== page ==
Snippet Pixie

The most active of my side projects this year was Snippet Pixie, the little text snippet expander application for Linux that has been used quite a lot while writing this post! ๐Ÿ˜‰๏ธ

At various times throughout the year I've got the madness for improving Snippet Pixie and worked many hours to release almost complete rewrites or bug fix releases. Apparently seven in total.

Developing a snippet manager for Linux has turned out to be quite a tall order, it's harder than it might at first seem. However, once I switched full time to Linux in the summer, it became incredibly important that I had a reliable desktop text expander, and version 1.4.0 was born. This release of Snippet Pixie threw away the notion of universal automatic expansion and conceded that hot-key expansion was a much more reliable mechanism for the many non-native applications that are used on Linux these days.

I'm very proud of Snippet Pixie, and use it many times every day. I think in 2021 I need to work on making it better known in the Linux community, listen out for what people want from it, but otherwise just keep it true to its core reason for being and keep it ticking along.

There are some potential ways I could make a little income from Snippet Pixie in the future by offering some adjacent services that also help push it forward, but I'm not sure it's quite ready for that yet.

WordPress Plugins

I have two WordPress plugins that I maintain on the side, WP Table Pixie and WP Cron Pixie. Neither are particularly popular, or have received much attention from me this year.

WP Cron Pixie is completely free, and was originally born from a blog series I did for Delicious Brains. It just ticks along and does its thing. I use it quite a bit, have kept it up to date as the underlying technology changes, but otherwise it just exists. I have a vague notion of revamping it by rewriting the front end with Svelte, and back end with WP-REST, but that's maybe best left until I get the green light to add a part 4 to the blog series for it (which is unlikely as there's many more things we can blog about).

WP Table Pixie is freemium, there's a read-only plugin on wp.org, and you can upgrade to the premium version to add editing of postmeta, options and other metadata records. Apart from keeping it compatible with WP I've not worked on WP Table Pixie this year, mainly because it seems to be a very niche product, makes very little money, and I'm not sure it will ever have much of an audience. It's a little frustrating as it's a plugin I use virtually every day when helping WP Offload Media customers, it's great for checking what's really going on in a WordPress site's Media Library data. I seriously considered just making WP Table Pixie completely free this past year, but lack of time, a few more sales than I expected, and that little voice in the back of my head saying I should maybe give it another go kept me from doing it. I'm not sure what's in store for WP Table Pixie in 2021, it may be a make or break year.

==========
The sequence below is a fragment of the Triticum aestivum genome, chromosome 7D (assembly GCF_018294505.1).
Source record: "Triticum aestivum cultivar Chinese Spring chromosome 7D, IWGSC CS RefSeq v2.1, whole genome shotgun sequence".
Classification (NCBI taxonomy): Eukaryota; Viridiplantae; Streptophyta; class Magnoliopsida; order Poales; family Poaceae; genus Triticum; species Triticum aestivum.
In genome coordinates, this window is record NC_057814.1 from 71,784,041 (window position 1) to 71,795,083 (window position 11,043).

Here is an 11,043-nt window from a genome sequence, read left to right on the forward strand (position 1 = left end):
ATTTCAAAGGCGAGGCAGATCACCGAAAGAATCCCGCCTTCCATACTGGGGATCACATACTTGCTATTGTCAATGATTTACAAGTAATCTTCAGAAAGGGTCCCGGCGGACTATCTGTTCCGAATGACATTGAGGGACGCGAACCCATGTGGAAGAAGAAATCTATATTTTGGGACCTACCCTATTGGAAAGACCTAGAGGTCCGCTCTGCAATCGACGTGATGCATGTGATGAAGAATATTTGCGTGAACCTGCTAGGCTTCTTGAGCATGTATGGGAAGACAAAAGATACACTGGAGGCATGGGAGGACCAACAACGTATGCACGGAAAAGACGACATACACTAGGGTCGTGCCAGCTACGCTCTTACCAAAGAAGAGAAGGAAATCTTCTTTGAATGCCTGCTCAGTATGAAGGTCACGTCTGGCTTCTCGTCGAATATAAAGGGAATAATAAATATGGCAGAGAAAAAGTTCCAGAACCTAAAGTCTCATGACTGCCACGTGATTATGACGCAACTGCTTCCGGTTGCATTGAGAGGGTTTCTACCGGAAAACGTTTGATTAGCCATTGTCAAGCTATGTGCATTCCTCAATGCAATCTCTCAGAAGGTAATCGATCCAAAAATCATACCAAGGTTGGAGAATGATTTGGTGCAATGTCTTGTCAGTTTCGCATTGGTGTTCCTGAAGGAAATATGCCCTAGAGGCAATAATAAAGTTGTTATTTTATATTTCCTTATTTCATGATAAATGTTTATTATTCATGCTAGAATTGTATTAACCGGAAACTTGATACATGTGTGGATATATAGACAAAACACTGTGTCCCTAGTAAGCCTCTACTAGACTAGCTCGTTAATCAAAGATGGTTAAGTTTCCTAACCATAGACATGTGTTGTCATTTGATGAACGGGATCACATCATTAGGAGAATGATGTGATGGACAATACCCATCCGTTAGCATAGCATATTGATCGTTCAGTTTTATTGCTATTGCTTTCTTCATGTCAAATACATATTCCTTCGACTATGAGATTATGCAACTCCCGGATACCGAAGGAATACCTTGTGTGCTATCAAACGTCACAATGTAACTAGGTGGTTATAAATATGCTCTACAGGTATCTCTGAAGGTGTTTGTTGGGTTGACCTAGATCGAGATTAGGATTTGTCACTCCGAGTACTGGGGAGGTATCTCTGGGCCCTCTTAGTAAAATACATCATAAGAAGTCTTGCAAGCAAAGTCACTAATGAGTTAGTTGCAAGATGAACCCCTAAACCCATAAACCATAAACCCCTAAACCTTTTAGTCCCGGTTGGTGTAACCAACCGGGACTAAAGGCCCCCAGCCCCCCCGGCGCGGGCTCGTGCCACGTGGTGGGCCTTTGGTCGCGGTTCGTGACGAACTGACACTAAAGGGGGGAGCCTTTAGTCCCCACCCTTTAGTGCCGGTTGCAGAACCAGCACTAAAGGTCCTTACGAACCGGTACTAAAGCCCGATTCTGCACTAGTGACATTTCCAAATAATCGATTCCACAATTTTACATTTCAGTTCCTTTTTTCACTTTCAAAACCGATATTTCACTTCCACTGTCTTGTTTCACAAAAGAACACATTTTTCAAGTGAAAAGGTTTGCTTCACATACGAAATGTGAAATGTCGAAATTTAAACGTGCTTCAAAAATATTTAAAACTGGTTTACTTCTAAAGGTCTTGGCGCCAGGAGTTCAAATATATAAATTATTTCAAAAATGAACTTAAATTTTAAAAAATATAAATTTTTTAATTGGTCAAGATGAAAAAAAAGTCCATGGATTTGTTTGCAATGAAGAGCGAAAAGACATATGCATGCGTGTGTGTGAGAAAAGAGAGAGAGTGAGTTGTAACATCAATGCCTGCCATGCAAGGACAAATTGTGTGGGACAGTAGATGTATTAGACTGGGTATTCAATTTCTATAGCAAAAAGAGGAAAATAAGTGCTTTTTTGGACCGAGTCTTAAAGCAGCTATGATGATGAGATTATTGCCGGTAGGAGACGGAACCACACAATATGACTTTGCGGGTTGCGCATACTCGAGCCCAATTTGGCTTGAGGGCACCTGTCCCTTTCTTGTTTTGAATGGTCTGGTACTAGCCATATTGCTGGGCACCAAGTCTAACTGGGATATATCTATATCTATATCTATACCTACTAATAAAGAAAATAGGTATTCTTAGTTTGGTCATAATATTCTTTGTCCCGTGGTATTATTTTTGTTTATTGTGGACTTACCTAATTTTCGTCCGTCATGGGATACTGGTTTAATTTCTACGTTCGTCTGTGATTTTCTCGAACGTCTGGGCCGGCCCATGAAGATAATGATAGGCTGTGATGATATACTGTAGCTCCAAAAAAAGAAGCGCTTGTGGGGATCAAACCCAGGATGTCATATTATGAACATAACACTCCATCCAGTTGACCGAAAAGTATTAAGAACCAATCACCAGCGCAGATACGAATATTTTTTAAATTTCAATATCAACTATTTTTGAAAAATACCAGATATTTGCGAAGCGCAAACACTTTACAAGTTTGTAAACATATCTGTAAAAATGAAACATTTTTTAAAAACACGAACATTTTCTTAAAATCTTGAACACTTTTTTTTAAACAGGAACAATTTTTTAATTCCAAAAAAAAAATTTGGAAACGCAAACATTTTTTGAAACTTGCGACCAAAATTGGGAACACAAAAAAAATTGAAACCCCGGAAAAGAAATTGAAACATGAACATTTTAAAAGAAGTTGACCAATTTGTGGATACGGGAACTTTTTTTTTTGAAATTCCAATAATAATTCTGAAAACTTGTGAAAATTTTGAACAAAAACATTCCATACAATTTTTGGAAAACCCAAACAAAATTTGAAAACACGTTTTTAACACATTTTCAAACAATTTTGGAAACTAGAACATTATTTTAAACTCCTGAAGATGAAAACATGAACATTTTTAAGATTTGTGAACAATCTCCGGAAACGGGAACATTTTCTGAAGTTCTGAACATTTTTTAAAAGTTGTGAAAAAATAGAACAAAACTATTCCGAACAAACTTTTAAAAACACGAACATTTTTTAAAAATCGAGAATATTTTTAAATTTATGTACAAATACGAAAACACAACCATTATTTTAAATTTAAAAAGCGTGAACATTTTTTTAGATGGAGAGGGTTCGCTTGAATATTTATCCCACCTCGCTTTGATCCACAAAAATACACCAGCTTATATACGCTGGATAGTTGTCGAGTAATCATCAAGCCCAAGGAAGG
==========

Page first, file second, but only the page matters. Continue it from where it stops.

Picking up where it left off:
Podcasting

In August 2018 I started the RustyElm podcast, a microcast journal of my attempt to learn the Rust and Elm programming languages.

In March 2020 I finally admitted defeat and started a new podcast called Always Developing.

And then there were tumble weeds.

I've not podcasted again since that "reboot".

It's weird because I've been continuously developing software and enjoying it ever since that first Always Developing podcast episode. The problem is I've just not felt that my rambling on about what I've been up to is particularly interesting.

I seriously considered doing some (not so) live streaming of me working on Snippet Pixie or my Secret Project, even have an OBS setup for it, but just not the confidence to actually do it.

I'm a pretty private person, and so social media and tooting my own trumpet in public does not come easy. While my colleagues at Delicious Brains hear my views on subjects more readily than they probably wish, I'm not one for spouting my opinions to people that I don't know. Yes, I'm your typical nerdy introvert, until comfortable enough.

Podcasting was going to be a means for me to combat these tendencies, to improve my social skills, get a few things off my chest and journal, kinda. So far it hasn't worked out, but maybe I'll find a format for podcasting or similar in 2021 that'll help me come out of my shell.

Secret Project

There's a little side project that I've worked on every now and then for at least 16 years now. It's been a tiny little bit of software that I use as a project to test new programming languages and technologies on. It's a great vehicle for learning, has had many incarnations in desktop, mobile and web forms with many languages, and has never ever got past prototype status, even though I've had spells of using it consistently to great success.

In 2020 I started playing with it again, this time using Go for the back end with CockroachDB as the database, and Svelte (Sapper) for the front end. I've thoroughly enjoyed working on it, including taking a bit of a detour into writing Juju Charms in Python for deployment.

For Go and Svelte I've done my usual deep dive into the technology, thoroughly absorbing them, reading through tutorials and getting to know them well before properly launching into developing with them. It's been a blast, they're both fantastic platforms that just make sense to me.